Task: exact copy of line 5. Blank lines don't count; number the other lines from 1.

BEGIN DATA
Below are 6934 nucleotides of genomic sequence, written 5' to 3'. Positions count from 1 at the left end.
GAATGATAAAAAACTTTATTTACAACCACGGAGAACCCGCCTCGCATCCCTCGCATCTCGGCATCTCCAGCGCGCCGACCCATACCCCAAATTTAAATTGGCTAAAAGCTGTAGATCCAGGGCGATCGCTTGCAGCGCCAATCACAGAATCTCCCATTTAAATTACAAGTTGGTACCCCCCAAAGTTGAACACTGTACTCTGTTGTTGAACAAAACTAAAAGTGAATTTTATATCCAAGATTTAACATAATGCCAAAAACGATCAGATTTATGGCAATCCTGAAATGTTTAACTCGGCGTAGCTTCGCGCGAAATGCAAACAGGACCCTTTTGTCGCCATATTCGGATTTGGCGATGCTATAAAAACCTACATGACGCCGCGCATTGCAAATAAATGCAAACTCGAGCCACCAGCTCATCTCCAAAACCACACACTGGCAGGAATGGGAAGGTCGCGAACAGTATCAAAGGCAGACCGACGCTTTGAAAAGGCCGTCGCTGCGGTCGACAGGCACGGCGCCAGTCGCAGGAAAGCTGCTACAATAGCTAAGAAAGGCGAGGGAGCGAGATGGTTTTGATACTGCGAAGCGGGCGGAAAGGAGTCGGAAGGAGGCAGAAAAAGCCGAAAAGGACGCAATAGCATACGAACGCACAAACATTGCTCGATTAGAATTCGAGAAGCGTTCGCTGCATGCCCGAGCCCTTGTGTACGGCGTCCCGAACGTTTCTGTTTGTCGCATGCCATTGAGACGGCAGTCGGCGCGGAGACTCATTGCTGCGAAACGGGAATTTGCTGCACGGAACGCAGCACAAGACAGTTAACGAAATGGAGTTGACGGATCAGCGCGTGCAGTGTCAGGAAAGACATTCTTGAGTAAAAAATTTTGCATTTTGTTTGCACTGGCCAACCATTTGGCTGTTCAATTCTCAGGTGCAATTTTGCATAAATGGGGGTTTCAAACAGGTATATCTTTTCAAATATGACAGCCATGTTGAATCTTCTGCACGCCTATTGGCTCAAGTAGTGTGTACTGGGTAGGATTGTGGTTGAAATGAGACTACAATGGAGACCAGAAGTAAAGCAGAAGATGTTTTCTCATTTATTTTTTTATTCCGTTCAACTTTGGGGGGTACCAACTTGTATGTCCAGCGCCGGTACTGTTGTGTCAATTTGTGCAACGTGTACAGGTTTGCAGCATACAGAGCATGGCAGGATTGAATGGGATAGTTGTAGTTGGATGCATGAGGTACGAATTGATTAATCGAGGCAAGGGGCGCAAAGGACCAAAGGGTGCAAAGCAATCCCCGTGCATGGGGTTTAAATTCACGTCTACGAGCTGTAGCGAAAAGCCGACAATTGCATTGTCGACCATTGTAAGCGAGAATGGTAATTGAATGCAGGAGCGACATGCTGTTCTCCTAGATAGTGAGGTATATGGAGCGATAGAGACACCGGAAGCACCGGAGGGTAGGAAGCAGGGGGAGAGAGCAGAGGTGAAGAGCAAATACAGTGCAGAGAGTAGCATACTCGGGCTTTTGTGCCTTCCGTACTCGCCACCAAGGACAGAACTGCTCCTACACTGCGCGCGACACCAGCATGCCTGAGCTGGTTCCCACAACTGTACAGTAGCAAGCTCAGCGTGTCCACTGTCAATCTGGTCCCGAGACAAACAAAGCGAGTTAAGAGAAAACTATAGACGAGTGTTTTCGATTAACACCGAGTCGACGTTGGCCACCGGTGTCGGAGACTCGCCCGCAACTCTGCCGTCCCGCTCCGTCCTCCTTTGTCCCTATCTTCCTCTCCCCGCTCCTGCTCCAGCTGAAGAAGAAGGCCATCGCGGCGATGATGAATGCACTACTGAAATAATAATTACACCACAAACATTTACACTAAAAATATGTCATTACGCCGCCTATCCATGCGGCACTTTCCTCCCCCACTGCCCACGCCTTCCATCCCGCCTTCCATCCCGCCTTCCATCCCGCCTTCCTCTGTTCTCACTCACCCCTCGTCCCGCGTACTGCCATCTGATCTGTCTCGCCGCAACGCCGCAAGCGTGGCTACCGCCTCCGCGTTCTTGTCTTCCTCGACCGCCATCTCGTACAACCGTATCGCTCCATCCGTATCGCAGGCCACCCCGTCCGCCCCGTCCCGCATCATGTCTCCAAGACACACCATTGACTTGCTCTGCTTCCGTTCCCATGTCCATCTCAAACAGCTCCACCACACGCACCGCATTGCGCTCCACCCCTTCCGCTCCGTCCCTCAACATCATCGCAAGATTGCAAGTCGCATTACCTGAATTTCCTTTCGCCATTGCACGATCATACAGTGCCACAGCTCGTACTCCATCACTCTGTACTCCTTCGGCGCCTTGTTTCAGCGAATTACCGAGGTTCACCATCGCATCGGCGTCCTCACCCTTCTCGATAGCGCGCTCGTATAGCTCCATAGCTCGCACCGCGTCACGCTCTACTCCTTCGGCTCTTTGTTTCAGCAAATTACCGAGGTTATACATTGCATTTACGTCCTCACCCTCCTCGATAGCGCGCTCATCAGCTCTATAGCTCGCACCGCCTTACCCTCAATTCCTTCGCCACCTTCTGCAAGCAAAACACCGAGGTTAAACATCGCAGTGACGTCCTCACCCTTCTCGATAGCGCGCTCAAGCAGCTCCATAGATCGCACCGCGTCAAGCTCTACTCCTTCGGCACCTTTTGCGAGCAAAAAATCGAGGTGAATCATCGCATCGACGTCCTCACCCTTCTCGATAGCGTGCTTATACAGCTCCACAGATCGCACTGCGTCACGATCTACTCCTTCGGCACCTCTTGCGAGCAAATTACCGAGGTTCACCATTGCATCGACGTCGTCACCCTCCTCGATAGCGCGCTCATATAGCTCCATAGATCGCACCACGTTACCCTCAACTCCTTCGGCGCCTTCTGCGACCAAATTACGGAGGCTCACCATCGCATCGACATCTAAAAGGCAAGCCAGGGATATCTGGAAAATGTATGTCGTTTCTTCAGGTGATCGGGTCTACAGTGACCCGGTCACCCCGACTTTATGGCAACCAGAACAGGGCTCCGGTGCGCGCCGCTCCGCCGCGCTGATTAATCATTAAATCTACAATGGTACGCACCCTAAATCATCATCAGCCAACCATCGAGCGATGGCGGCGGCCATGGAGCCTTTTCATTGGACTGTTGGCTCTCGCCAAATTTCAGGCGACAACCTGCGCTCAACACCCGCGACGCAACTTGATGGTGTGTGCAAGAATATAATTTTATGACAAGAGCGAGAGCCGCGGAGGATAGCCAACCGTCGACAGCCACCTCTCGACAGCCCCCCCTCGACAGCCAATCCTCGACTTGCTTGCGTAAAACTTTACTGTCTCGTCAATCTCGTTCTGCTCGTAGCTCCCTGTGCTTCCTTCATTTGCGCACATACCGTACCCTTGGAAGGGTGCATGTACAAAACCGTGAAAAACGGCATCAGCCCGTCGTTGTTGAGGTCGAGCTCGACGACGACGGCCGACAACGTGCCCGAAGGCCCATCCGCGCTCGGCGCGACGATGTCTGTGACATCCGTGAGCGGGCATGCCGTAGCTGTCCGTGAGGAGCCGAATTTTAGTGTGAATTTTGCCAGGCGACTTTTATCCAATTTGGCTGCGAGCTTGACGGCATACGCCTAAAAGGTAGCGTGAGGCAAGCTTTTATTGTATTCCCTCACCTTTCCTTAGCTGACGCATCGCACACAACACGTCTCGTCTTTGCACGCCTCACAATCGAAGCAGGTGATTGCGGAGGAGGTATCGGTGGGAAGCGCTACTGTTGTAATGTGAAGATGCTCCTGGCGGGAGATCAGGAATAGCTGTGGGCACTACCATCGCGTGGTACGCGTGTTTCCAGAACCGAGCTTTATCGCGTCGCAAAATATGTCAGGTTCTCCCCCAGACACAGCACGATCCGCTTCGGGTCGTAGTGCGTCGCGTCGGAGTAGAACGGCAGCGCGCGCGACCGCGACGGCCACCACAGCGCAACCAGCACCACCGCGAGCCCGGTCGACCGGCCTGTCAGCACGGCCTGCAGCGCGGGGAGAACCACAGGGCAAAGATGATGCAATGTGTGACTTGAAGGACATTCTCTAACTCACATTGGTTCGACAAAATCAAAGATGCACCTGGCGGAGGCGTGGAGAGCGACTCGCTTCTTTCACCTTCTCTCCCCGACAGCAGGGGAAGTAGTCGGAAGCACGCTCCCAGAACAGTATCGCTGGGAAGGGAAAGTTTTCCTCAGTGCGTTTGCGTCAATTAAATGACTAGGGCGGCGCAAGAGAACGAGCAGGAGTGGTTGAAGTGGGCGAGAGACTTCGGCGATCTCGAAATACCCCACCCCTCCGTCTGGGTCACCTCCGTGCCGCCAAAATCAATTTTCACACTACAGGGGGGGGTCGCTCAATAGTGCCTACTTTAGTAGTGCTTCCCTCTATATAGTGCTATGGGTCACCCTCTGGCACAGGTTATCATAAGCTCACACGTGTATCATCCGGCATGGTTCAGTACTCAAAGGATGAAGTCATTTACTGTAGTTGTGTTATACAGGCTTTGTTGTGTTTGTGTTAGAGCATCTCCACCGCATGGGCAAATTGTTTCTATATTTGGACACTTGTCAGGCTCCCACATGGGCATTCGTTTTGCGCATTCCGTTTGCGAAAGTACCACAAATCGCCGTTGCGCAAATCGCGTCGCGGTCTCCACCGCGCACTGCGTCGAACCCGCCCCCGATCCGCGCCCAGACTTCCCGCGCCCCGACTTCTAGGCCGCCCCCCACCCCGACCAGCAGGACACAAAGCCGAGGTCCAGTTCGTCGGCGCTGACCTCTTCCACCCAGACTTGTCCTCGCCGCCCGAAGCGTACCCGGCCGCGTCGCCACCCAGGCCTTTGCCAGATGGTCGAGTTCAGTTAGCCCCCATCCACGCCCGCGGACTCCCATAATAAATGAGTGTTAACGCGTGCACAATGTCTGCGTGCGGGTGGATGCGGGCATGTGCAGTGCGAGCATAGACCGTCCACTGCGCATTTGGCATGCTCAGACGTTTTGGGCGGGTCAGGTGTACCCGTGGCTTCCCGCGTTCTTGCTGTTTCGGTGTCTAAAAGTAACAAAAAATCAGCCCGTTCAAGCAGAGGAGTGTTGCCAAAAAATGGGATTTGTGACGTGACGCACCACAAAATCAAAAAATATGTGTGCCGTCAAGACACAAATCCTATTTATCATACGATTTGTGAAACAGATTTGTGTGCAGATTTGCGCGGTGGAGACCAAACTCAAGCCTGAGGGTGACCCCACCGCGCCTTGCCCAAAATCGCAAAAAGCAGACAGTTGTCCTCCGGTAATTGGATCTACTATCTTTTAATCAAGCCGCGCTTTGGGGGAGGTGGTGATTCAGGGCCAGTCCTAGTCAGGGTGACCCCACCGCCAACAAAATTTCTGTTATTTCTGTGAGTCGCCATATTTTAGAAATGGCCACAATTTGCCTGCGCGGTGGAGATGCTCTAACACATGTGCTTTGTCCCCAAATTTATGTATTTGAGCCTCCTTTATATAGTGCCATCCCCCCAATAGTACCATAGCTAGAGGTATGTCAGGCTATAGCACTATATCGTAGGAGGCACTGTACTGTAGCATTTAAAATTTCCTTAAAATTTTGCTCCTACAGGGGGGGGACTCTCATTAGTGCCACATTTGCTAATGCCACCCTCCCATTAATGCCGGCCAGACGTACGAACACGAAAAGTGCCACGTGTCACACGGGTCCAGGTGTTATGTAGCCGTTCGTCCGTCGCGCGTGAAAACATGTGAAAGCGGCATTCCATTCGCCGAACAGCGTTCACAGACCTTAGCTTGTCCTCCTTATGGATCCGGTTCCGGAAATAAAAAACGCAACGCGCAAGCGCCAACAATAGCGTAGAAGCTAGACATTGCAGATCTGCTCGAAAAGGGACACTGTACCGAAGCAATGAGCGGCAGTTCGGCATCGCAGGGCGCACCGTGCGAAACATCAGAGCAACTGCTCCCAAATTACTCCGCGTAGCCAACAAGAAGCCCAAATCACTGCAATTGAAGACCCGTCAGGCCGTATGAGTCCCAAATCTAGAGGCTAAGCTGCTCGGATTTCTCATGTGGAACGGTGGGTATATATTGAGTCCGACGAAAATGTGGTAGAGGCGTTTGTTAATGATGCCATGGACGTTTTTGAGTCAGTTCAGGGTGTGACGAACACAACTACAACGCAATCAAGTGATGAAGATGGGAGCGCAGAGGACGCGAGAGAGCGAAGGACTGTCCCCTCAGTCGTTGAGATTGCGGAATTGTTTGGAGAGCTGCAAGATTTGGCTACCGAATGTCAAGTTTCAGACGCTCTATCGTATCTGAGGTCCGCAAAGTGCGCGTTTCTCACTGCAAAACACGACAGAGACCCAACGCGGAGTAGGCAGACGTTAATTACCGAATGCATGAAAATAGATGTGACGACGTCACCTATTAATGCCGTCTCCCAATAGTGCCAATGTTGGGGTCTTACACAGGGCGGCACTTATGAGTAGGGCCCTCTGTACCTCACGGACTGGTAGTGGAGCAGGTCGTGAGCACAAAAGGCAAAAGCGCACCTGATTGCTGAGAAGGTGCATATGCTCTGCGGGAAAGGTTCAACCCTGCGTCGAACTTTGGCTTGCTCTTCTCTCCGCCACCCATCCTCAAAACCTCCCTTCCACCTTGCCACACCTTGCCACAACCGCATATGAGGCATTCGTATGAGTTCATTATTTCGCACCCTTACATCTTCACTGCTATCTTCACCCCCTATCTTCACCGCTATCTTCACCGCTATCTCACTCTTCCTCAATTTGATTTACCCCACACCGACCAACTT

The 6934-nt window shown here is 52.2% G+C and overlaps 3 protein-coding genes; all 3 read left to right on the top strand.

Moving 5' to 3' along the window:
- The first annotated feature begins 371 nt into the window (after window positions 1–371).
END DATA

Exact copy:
- The first annotated feature begins 371 nt into the window (after window positions 1–371).